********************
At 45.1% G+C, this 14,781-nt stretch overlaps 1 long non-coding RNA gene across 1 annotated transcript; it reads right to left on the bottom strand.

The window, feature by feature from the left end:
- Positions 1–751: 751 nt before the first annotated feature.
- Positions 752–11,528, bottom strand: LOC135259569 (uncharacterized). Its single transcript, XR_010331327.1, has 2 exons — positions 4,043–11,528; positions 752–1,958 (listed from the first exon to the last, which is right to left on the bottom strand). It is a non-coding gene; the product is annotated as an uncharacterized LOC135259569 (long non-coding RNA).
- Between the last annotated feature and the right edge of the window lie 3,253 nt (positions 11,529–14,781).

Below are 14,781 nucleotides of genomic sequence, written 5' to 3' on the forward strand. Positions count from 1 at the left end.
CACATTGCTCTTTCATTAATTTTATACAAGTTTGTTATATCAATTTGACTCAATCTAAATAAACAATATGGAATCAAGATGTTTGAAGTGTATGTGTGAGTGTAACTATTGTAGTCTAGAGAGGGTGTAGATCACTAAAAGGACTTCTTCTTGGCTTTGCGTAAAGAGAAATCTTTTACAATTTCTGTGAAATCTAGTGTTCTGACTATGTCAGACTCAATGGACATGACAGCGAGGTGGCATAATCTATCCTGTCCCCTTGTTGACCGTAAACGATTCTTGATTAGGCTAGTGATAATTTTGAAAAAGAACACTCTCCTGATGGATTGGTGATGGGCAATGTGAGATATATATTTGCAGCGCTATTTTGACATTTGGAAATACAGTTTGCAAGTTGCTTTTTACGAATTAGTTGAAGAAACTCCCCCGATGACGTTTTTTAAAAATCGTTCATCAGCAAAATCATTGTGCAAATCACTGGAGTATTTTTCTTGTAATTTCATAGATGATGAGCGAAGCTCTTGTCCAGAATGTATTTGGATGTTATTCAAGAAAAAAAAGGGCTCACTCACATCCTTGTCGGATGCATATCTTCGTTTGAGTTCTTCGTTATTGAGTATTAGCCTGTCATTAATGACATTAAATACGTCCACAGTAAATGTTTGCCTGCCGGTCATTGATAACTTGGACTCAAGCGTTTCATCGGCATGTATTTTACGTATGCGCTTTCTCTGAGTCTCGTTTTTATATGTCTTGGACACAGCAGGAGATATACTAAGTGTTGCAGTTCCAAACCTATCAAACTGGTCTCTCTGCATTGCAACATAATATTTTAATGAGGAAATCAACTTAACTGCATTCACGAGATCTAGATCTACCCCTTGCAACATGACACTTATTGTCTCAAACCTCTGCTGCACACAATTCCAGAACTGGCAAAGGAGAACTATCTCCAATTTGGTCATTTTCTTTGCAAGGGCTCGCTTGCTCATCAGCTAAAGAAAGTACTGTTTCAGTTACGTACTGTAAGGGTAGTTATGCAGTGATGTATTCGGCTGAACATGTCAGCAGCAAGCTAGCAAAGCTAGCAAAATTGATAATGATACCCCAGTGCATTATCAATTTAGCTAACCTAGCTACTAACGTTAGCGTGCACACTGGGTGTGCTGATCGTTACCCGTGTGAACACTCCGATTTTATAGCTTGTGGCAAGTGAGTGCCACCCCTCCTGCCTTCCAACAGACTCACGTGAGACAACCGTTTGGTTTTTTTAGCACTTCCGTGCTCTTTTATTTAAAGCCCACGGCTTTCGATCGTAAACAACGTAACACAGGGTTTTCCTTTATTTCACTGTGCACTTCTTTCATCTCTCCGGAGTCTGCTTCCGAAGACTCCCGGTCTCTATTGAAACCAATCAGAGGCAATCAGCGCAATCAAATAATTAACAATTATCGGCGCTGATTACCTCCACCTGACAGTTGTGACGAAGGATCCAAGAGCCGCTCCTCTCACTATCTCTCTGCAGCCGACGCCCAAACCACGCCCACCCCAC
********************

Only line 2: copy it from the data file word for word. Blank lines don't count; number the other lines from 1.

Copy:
The window, feature by feature from the left end: